300 girls train alongside Olympian at Edmonton hockey festival

About 300 girls got a unique lesson Sunday at Rogers Place in downtown Edmonton when they skated alongside Olympian and Canadian women’s hockey champion, Natalie Spooner.

Girls ages 7-14 joined the first annual Scotiabank Girls Hockeyfest

Players from around the region trained for a day in Edmonton during the first Scotiabank Girls Hockeyfest. (Scott Neufeld/CBC)

About 300 girls got a unique lesson on Sunday at Rogers Place in downtown Edmonton when they skated alongside Olympian and Canadian women's hockey champion Natalie Spooner.

Spooner taught girls between the ages of 7 and 14 years of age hockey skills and gave motivational advice.

Young female hockey players in peewee, atom and novice levels came from around the region to take part in the first annual Scotiabank Girls HockeyFest .

Along with enjoying the game, there's a lot to learn from the sport, Spooner said.

300 girls got to participate in a skills and conditioning clinic at Rogers Place. 1:33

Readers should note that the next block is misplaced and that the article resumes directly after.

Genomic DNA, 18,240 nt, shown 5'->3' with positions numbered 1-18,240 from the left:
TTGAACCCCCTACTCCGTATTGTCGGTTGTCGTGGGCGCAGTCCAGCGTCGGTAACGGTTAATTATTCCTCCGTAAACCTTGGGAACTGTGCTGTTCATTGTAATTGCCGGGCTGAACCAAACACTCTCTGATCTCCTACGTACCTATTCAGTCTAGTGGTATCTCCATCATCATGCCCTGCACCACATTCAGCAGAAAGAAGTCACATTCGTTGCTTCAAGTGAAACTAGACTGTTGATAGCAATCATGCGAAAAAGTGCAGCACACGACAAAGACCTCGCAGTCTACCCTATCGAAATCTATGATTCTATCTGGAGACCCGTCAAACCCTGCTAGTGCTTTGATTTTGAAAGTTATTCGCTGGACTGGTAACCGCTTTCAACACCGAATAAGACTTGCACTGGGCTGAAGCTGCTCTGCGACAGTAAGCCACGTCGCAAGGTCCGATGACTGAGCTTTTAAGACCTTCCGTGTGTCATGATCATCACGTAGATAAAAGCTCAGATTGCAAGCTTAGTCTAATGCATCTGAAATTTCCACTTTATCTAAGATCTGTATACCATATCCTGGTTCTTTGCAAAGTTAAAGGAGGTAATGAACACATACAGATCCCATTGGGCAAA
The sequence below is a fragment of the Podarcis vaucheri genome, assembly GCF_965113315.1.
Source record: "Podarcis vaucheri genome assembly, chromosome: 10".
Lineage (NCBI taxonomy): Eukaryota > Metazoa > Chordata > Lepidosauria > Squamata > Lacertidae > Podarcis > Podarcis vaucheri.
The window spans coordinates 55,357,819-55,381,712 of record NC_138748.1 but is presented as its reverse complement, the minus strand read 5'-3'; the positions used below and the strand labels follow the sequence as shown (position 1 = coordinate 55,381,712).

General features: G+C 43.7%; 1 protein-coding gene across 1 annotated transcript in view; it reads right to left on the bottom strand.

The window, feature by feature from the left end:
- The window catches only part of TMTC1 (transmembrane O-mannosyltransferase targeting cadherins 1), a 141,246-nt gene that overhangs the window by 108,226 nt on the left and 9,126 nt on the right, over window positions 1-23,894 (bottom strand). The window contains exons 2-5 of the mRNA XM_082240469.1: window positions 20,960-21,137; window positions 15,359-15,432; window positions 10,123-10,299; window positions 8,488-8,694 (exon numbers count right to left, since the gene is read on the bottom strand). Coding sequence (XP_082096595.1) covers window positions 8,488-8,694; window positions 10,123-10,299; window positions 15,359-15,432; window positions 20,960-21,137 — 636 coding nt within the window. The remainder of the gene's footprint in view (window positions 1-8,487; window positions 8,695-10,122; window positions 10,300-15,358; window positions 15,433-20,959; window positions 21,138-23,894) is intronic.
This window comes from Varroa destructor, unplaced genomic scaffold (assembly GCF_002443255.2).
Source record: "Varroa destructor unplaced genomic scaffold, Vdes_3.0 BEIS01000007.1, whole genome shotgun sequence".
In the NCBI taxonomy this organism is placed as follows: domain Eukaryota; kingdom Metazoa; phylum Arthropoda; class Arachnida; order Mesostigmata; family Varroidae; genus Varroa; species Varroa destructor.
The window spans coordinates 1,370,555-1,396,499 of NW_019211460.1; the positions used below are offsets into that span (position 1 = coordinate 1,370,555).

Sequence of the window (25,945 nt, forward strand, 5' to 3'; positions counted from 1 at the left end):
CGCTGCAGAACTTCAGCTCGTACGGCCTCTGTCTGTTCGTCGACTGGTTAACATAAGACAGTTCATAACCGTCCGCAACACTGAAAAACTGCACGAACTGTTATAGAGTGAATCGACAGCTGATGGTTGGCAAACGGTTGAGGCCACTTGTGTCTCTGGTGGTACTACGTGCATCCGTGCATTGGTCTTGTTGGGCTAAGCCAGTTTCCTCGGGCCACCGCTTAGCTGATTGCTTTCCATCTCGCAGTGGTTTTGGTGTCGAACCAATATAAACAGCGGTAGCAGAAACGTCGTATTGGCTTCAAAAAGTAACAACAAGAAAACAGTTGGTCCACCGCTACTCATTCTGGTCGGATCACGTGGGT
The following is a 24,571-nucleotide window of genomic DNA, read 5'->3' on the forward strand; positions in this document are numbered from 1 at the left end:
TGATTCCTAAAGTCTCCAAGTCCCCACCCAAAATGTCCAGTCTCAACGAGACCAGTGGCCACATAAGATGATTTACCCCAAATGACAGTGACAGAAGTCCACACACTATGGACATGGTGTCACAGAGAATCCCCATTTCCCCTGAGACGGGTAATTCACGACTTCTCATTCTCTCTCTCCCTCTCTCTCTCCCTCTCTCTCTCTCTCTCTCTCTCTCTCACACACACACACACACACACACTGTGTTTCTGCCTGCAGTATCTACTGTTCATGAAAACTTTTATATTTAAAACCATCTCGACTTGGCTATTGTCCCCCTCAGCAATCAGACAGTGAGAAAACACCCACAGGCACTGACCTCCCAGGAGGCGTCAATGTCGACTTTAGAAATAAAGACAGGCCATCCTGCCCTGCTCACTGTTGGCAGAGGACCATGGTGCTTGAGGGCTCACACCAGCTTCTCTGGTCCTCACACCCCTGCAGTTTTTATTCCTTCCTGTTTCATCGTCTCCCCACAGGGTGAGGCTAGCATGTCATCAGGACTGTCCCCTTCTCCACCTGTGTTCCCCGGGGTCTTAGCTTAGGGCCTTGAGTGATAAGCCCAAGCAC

"It's the other things you learn through playing hockey — teamwork, being a great teammate, hard work, putting in that extra effort to achieve your dreams," she said.

Playing sports as a youth taught her a lot of skills and she hopes teaching the younger generation will inspire them to pursue their goals, she said.

"By me being here I can, you know, spark their dream and maybe make them work a little bit harder and realize that if they work hard they can get there too."

The session with Spooner was challenging and fun, said Kali Boichuk, a 12-year-old peewee A player who is part of a boys' team, the Wild Rebels, in Saskatoon.

"It's really nice to meet someone you can look up to," Boichuk said. "My goal is to make Team Canada."

In addition to the Edmonton event, Scotiabank Girls Hockeyfest was in Winnipeg in December and Calgary in January. Later this month it hits Vancouver. In April, it will be held in Ottawa and Toronto.

"This is super exciting to know that there's so many young girls getting into hockey," Spooner said.


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